The Fourth Industrial Revolution offers Africa opportunities to accelerate economic transformation into higher rates of productivity and growth, a recent report claimed. To achieve this goal, “science and technology have to be at the driving seat for Africa to achieve accelerated social and economic development,” said scientists at the Next Einstein Forum (NEF) global gathering 2018 in the Rwandan capital Kigali.
Built on the Third Industrial Revolution, the Fourth features a fusion of technologies from digital, physical and biological fields, and “will fundamentally alter the way we live, work, and relate to each other,” said Klaus Schwab, founder and executive chairman of the World Economic Forum.
Africa turning to digital
Things are changing in Africa, though it is still “at an early stage of industrialization,” said Wang Jianming, deputy director of the African Office of the Global Energy Interconnection Development and Cooperation Organization.
According to the “Digital 2018” report released by We Are Social and Hootsuite, Africa saw its fastest growth rates in Internet penetration in 2018, with the number of Internet users increasing over 20 percent compared to 2017.
In many African countries, such as South Africa and Nigeria, the network coverage is over 50 percent, and that of Kenya even reaches 70 percent, according to Xinhua News Agency.
People in the world’s second largest continent enjoy the convenience brought by the Internet. They go shopping online, order takeouts, and call for car hailing services… just like the rest of the world.
The increase of Internet users has been “driven by more affordable smartphones and mobile data plans,” according to the report.
China’s role in promoting Africa’s digital transformation
Dual SIM slots, batteries with long stand-by times, large memory capacities and outstanding cameras are all features that have made Chinese smartphones a huge success in the African market.
According to the report for Africa smartphone market in Q1, 2018, from Canalys, a global technology market analyst firm, Chinese mobile phone brands occupy four places among the top five vendors. Though Samsung Mobile sits at the top in the African market, Chinese mobile phone manufacturer Transsion’s sub-brands – Tecno, Itel and Infinix – collectively dominate the African smartphone market with a 38 percent share, said the report.
Telecom giant Huawei, trailing in fourth place, launched its new smartphone Y5 Prime 2018 in Kenya on July 12.
"A full understanding of the local market is the key to success," said Arif Chowdhury, co-founder of Transsion, "together with our technicians, I have been to Africa over 100 times to get to know the specific needs of local people."
This emerging phone market opened the doors for Internet companies. A project set by China and Africa to build an Africa information highway is helping to fill this gap.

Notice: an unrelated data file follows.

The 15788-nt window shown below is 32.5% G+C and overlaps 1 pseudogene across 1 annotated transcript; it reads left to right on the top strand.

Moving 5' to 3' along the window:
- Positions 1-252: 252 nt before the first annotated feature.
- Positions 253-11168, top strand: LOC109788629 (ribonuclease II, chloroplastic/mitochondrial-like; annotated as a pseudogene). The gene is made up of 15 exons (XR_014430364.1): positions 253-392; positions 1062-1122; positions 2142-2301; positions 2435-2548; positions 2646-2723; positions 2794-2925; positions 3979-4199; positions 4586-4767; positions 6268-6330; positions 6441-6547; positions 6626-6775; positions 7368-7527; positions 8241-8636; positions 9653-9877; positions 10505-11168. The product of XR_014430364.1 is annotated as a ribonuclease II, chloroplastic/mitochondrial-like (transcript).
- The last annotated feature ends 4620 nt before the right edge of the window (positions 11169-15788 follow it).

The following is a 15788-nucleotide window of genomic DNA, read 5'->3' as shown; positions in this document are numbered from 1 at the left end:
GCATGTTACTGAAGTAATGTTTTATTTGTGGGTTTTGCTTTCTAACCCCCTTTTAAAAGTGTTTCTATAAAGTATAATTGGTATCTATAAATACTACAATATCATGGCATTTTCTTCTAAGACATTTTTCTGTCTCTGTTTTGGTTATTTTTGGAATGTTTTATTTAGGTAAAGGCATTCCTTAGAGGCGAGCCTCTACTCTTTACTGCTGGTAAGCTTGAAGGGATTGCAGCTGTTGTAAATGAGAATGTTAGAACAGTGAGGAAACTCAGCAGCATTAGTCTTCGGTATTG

The project is expected to lay 150,000 kilometers of optical cables, covering 48 African countries and passing through nearly 100 large- and medium-sized cities. After completion, Africa will have a high-speed broadband backbone network covering the entire continent, and on this basis, regional network, urban network and wireless network construction can be carried out.
The project “will improve the connectivity among African countries and provide more African countries access to high-quality Internet, lifting Africa as a more important part in the international information network,” said Debretsion Gebremichael, Ethiopian Minister of Communication and Information Technology. “Promote industrialization through informatization.”
Affordable smartphones have become the main channel for African people to access the Internet, which has provided the ground for mobile payments to flourish in Africa in recent years.
According to “2017 State of the Industry Report on Mobile Money” by GSMA, two thirds of adults in Eastern Africa often use mobile payment. The number of mobile payment accounts in Sub-Saharan Africa reached 338 million last December, an 18.4 percent increase from 2016.
Cashless settlements help African people get rid of long-time queuing or charges taken by the bank. The number of people who have mobile payment accounts is triple the number of those who have bank accounts in Africa.
The continent also established cooperation with China in promoting mobile payments.
Ant Financial Services Group’s Alipay entered 10,000 stores in South Africa last August, announced the company, which brings convenience for both local residents and visitors. The Standard Bank of South Africa Limited partnered with Tencent Holdings’ WeChat Pay, making WeChat Wallet available for users in South African to manage payments. Most recently, the bank signed a Memorandum of Understanding with China’s largest payment provider UnionPay on Tuesday, to accelerate the usage of UnionPay’s cards in Africa, a step to further promote mobile payments and China-Africa economic and trade exchanges.
Besides digital fields, China and Africa also have established cooperation in multiple realms, such as medicine, environment, and so forth. To know more about their ongoing cooperation, please follow CGTN's "Industry 4.0 in BRICS" series.